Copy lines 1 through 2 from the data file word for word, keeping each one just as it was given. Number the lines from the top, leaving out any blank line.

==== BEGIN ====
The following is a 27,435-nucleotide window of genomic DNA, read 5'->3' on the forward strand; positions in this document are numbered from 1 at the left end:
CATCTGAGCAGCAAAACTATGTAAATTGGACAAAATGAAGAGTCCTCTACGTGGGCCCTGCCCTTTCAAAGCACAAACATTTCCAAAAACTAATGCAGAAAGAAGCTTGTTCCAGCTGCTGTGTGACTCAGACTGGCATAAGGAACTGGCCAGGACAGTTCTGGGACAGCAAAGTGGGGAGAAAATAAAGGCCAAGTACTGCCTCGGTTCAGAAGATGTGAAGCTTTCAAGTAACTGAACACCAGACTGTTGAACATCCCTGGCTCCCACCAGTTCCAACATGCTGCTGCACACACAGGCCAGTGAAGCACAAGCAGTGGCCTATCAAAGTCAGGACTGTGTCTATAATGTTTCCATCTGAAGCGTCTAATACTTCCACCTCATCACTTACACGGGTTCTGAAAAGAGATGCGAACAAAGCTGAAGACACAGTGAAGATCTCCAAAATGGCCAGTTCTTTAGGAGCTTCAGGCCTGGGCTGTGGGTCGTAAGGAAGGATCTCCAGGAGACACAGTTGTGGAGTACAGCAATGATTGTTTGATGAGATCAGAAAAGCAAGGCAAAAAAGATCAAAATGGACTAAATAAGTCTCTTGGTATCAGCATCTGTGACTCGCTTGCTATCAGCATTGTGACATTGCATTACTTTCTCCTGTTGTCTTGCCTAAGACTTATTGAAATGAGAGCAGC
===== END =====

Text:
The following is a 27,435-nucleotide window of genomic DNA, read 5'->3' on the forward strand; positions in this document are numbered from 1 at the left end:
CATCTGAGCAGCAAAACTATGTAAATTGGACAAAATGAAGAGTCCTCTACGTGGGCCCTGCCCTTTCAAAGCACAAACATTTCCAAAAACTAATGCAGAAAGAAGCTTGTTCCAGCTGCTGTGTGACTCAGACTGGCATAAGGAACTGGCCAGGACAGTTCTGGGACAGCAAAGTGGGGAGAAAATAAAGGCCAAGTACTGCCTCGGTTCAGAAGATGTGAAGCTTTCAAGTAACTGAACACCAGACTGTTGAACATCCCTGGCTCCCACCAGTTCCAACATGCTGCTGCACACACAGGCCAGTGAAGCACAAGCAGTGGCCTATCAAAGTCAGGACTGTGTCTATAATGTTTCCATCTGAAGCGTCTAATACTTCCACCTCATCACTTACACGGGTTCTGAAAAGAGATGCGAACAAAGCTGAAGACACAGTGAAGATCTCCAAAATGGCCAGTTCTTTAGGAGCTTCAGGCCTGGGCTGTGGGTCGTAAGGAAGGATCTCCAGGAGACACAGTTGTGGAGTACAGCAATGATTGTTTGATGAGATCAGAAAAGCAAGGCAAAAAAGATCAAAATGGACTAAATAAGTCTCTTGGTATCAGCATCTGTGACTCGCTTGCTATCAGCATTGTGACATTGCATTACTTTCTCCTGTTGTCTTGCCTAAGACTTATTGAAATGAGAGCAGC